NRL News

Hard cases make bad euthanasia laws

by | Apr 3, 2014


By Paul Russell

Tony Nicklinson

Tony Nicklinson

The pro-euthanasia lobby often promotes media reports of people facing difficult prognoses who wish to end their lives rather than face inevitable deterioration. Such persons often become, for a short while, celebrities for a macabre cause. The media attention can even become addictive and provide, a distraction from their suffering or a raison d’etre.

But are these stories really a substantive reason for changing the law? I would argue, no.

In a debate in Launceston, Tasmania, a few years back a delightful woman on the other side of the debate told the story of her husband who had motor neurone disease and took his own life rather than face the trajectory of deterioration. She described the understood trajectory of MND in some detail. I imagine that she was describing a worst-case scenario.

One could easily understand the anguish of what her late husband was facing: he was a fascinating person with great achievements. When I met his wife and son I got the sense that he would have been a wonderful person to have met. I imagine the audience that night must have felt the same.

Yet, at the close of the evening when the audience had a chance to speak, a woman rose from the back of the auditorium and said that her husband had recently passed away after suffering with MND. She told the audience that his death was, “nothing like that”, referring, clearly to the earlier description.

More recently I received an email from a gentleman questioning how I could hold my opposition to euthanasia and describing the recent loss of his own mother. He said that she had been bereft of consciousness for the better part of seven years and that her passing was not dignified.

My mother-in-law had been similarly lacking consciousness for much longer than that, as I relayed by return email. Yet Mum had a very dignified passing. My conclusion was simply that his unfortunate experience was not, therefore, an argument for euthanasia at all.

Readers will recall the celebrated pleas of Englishman Tony Nicklinson a few years back which were played out in the British Courts over his wish to die. Nicklinson had locked-in syndrome. Yet at the same time a young man with the same condition told the media that while his life had significant limitations, he had a good life. He wanted to let people know that not all locked-in syndrome sufferers were like Nicklinson.

One can easily understand what might have been the young man’s concerns. If people think that all locked-in sufferers are desperate to die, then perhaps he won’t get the kind of care he would need to live if there were ever a medical emergency. Perhaps he simply wanted people to know that he wasn’t down in the dumps about his accident.

His motivation for speaking out was unclear but nonetheless poignant and timely. I doubt that people like Nicklinson would have considered the effect that their public cause would have on others with the same condition. Their focus is essentially on themselves. Understandable given the circumstances; but nevertheless, not the complete picture.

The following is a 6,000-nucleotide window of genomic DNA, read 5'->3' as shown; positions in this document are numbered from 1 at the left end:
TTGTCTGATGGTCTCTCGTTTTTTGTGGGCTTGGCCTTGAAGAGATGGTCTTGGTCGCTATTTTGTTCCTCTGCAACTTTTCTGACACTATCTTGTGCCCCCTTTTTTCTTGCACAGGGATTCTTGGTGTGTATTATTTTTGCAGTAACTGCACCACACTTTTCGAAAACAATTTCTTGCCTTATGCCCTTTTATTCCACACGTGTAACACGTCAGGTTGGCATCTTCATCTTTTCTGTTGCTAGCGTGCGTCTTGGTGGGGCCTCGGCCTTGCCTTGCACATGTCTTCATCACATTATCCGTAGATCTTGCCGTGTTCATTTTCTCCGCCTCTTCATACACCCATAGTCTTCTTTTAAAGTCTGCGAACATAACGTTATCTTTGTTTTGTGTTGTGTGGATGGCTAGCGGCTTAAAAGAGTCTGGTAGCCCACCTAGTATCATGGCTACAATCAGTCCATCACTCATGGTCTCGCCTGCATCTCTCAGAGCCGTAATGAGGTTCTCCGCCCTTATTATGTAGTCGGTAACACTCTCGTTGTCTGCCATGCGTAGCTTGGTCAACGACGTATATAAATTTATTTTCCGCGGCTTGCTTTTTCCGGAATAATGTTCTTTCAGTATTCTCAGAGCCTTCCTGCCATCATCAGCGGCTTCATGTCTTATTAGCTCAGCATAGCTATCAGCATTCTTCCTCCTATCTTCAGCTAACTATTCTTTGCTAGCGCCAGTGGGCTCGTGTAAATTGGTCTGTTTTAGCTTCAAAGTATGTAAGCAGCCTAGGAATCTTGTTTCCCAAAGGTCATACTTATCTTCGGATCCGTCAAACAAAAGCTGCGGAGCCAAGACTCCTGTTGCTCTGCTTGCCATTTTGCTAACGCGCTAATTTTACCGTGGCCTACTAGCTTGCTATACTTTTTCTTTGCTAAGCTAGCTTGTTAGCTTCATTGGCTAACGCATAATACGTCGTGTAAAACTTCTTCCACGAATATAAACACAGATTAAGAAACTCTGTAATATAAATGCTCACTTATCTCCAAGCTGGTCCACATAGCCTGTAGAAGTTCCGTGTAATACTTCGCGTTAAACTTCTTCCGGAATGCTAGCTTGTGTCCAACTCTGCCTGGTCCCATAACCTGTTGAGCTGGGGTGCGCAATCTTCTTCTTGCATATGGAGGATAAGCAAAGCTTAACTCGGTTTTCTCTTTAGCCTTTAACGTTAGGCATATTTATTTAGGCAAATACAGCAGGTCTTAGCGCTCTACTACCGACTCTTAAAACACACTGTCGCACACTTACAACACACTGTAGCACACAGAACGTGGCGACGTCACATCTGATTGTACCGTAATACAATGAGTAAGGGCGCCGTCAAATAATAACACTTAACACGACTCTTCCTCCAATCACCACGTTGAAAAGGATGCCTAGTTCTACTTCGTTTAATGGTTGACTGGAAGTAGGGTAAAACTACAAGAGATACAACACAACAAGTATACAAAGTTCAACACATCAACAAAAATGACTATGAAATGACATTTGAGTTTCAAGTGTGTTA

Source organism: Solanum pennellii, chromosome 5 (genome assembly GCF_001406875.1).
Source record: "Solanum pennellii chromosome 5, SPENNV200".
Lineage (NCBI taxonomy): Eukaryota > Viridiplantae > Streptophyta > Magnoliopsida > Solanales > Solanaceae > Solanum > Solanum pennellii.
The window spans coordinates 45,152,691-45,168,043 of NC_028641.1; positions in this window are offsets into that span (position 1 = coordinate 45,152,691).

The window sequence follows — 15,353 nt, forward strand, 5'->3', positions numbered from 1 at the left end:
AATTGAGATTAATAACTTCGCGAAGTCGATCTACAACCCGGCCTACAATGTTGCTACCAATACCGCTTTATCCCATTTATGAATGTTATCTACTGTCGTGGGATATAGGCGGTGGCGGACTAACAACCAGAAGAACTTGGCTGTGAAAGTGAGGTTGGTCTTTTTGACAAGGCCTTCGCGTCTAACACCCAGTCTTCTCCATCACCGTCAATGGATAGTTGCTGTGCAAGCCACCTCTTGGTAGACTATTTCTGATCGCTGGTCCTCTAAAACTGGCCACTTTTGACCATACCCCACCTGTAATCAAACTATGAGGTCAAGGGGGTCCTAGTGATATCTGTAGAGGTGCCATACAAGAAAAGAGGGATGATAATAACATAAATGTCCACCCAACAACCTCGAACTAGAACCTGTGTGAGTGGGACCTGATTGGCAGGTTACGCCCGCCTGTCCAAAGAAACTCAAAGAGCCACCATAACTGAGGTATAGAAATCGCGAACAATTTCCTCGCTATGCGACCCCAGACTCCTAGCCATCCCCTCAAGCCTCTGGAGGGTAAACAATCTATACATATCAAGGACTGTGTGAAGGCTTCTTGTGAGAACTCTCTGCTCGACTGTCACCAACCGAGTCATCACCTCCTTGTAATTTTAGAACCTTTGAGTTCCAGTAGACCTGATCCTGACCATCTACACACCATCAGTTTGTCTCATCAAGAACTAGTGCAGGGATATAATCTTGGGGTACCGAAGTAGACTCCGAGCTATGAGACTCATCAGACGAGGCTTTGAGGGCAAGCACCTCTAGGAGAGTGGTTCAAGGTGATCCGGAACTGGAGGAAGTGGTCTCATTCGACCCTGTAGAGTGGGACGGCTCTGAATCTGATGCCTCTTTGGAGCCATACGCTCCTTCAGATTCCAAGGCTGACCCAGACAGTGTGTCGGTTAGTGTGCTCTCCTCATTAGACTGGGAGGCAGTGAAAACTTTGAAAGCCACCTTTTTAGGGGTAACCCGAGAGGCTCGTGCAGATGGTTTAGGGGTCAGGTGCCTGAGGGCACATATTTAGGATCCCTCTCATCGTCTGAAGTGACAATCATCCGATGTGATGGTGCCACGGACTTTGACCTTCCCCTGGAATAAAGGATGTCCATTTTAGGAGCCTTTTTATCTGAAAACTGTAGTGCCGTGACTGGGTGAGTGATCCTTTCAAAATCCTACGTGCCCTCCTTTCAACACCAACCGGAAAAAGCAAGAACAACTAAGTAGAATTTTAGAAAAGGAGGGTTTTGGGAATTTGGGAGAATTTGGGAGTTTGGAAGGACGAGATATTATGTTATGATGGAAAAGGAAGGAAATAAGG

It is not the illness or the prognosis that is the driver for euthanasia in any of these cases. It has more to do with the person themselves and how they decide to cope with their pending or existing situation. It really is about their choices.

A few months back, another MND sufferer, Paul Chamberlain, became a cause celebre for the assisted suicide campaign in the UK. He was interviewed repeatedly on British media including a joint interview with Dr Kevin Fitzpatrick from the Euthanasia Prevention Coalition – Europe. Once again we find the counter position put by other MND sufferers including former Springbok Rugby player, Joost van der Westhuizen.

“It’s been a rollercoaster from day one and I know I’m on a deathbed from now on. I’ve had my highs and I have had my lows, but no more… It’s only when you go through what I am going through that you understand that life is generous.”

Then there’s the story of Alistair Banks. Throughout his MND and up unto his death he wrote inspiring messages of hope. He said:

“Everyone I know with MND is trying to do positive things, otherwise they would sink into despair. It’s a coping mechanism. Doing things means that you can pull in friends and family to share something both fun and rewarding.”

I have no doubt that some people die better than others, just as people deal with the dying and death of a loved one in many different ways. But these are not arguments for euthanasia. Rather, they suggest that we need to continue to learn better ways of caring and to make sure that quality care is universally available.

Autonomy is a good thing, but should we burden society with a euthanasia or assisted suicide law because some people – probably only a handful in any disease cohort – wish to choose another path? We may have decriminalised suicide, but we should never endorse it. All of humanity is diminished by a law that tells us that some people’s lives are less worthy of life than others. No man is an island.

The heart-wrenching stories of a few are compelling. But as arguments they are false.

Paul Russell is Executive Director of HOPE: preventing euthanasia & assisted suicide and is Vice Chair of the Euthanasia Prevention Coalition International.

Editor’s note. This appeared at

Categories: Euthanasia